Structured Homeschooling Gets High Marks
Home, public education compared by Concordia and Mount Allison University study
“There’s no place like home,” an iconic line uttered by Dorothy in The Wizard of Oz, might apply to learning the ABC’s, math and other core subjects. A new study from Concordia University and Mount Allison University has found that homeschooling – as long as it’s structured or follows a curriculum – can provide kids with an academic edge.
“Structured homeschooling may offer opportunities for academic performance beyond those typically experienced in public schools,” says first author Sandra Martin-Chang, a professor in the Concordia Department of Education, noting this is among the first nonpartisan studies to investigate home education versus public schooling.
Published in the Canadian Journal of Behavioral Science, the investigation compared 74 children living in Nova Scotia and New Brunswick: 37 who were homeschooled versus 37 who attended public schools. Participants were between 5 and 10 years old and each child was asked to complete standardized tests, under supervision of the research team, to assess their reading, writing, arithmetic skills, etc.
“Although public school children we assessed were performing at or above expected levels for their ages, children who received structured homeschooling had superior test results compared to their peers: From a half-grade advantage in math to 2.2 grade levels in reading,” says Martin-Chang. “This advantage may be explained by several factors including smaller class sizes, more individualized instruction, or more academic time spent on core subjects such as reading and writing.”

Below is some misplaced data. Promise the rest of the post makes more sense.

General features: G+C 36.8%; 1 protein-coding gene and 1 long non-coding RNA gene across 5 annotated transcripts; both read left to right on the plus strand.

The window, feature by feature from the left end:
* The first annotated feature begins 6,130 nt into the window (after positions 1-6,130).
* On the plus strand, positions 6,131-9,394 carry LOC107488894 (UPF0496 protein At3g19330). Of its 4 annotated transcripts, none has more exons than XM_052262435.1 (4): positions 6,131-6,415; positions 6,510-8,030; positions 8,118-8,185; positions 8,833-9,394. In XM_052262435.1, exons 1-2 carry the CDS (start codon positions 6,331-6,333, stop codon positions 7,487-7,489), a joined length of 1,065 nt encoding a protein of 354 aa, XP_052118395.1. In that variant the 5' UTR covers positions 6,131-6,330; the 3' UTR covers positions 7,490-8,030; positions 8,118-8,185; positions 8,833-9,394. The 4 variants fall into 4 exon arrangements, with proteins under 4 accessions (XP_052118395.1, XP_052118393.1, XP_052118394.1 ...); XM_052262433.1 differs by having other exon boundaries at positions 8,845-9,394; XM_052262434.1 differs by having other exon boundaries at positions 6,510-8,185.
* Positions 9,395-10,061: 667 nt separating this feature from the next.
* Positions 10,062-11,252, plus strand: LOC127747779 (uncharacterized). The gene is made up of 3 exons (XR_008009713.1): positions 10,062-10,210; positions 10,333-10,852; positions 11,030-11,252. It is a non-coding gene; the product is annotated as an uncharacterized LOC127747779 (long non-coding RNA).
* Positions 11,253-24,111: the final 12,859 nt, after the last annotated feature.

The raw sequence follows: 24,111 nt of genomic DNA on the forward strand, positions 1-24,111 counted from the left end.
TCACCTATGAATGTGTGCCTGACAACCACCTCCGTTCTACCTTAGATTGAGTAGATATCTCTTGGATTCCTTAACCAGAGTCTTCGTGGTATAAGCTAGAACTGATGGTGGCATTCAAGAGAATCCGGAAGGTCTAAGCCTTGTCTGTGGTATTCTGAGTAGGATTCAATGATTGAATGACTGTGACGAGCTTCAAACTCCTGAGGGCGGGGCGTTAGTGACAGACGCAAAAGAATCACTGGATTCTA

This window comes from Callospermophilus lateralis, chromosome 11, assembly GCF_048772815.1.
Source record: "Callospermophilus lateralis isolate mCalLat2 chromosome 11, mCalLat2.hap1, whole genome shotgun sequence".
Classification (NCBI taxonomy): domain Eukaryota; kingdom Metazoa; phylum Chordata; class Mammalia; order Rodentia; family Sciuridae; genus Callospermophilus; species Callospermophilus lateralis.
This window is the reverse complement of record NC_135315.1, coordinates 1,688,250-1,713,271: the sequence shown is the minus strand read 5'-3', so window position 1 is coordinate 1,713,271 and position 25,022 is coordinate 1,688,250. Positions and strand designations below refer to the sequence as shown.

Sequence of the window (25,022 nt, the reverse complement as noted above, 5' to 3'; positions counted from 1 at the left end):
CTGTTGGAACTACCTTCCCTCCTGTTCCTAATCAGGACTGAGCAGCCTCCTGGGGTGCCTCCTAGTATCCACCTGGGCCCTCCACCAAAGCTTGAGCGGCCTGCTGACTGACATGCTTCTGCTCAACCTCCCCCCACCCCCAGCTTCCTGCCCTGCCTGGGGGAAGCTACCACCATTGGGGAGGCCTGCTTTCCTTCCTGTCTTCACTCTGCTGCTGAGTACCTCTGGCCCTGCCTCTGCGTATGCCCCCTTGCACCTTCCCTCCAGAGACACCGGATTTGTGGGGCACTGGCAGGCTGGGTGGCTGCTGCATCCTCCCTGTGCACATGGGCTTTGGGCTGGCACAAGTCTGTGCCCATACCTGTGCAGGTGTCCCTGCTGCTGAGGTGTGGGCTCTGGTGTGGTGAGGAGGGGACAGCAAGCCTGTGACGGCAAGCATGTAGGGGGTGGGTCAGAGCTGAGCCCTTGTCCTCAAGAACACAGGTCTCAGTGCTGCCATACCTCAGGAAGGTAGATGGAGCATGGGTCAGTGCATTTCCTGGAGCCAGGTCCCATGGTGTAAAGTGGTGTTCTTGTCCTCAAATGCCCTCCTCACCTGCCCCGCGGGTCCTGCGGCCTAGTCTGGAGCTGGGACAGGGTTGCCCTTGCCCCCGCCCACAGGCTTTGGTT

The research team also questioned mothers in both samples about their marital status, number of children, employment, education and household income. The findings suggest that the benefits associated with structured homeschooling could not be explained by differences in yearly family income or maternal education.
Unschooled versus traditional school
The study included a subgroup of 12 homeschooled children taught in an unstructured manner. Otherwise known as unschooling, such education is free of teachers, textbooks and formal assessment.
“Compared with structured homeschooled group, children in the unstructured group had lower scores on all seven academic measures,” says Martin-Chang. “Differences between the two groups were pronounced, ranging from one to four grade levels in certain tests.”
Children taught in a structured home environment scored significantly higher than children receiving unstructured homeschooling. “While children in public school also had a higher average grade level in all seven tests compared with unstructured homeschoolers,” says Martin-Chang.
Public schools play an important role in the socialization of children, says Martin-Chang, “Yet compared to public education, homeschooling can present advantages such as accelerating a child’s learning process.”
In Canada, it is estimated that about one per cent of children are homeschooled. According to 2008 estimates from the National Center for Education Statistics, about 1.5 million children in the United States are homeschooled.
Partners in research: This study was supported by the McCain Fellowship Foundation and the Natural Sciences and Engineering Research Council of Canada.
About the study: The paper, “The Impact of Schooling on Academic Achievement: Evidence From Homeschooled and Traditionally Schooled Students,” published in the Canadian Journal of Behavioral Science, was coauthored by Sandra Martin-Chang of Concordia University and Odette N. Gould and Reanne E. Meuse of Mount Allison University.
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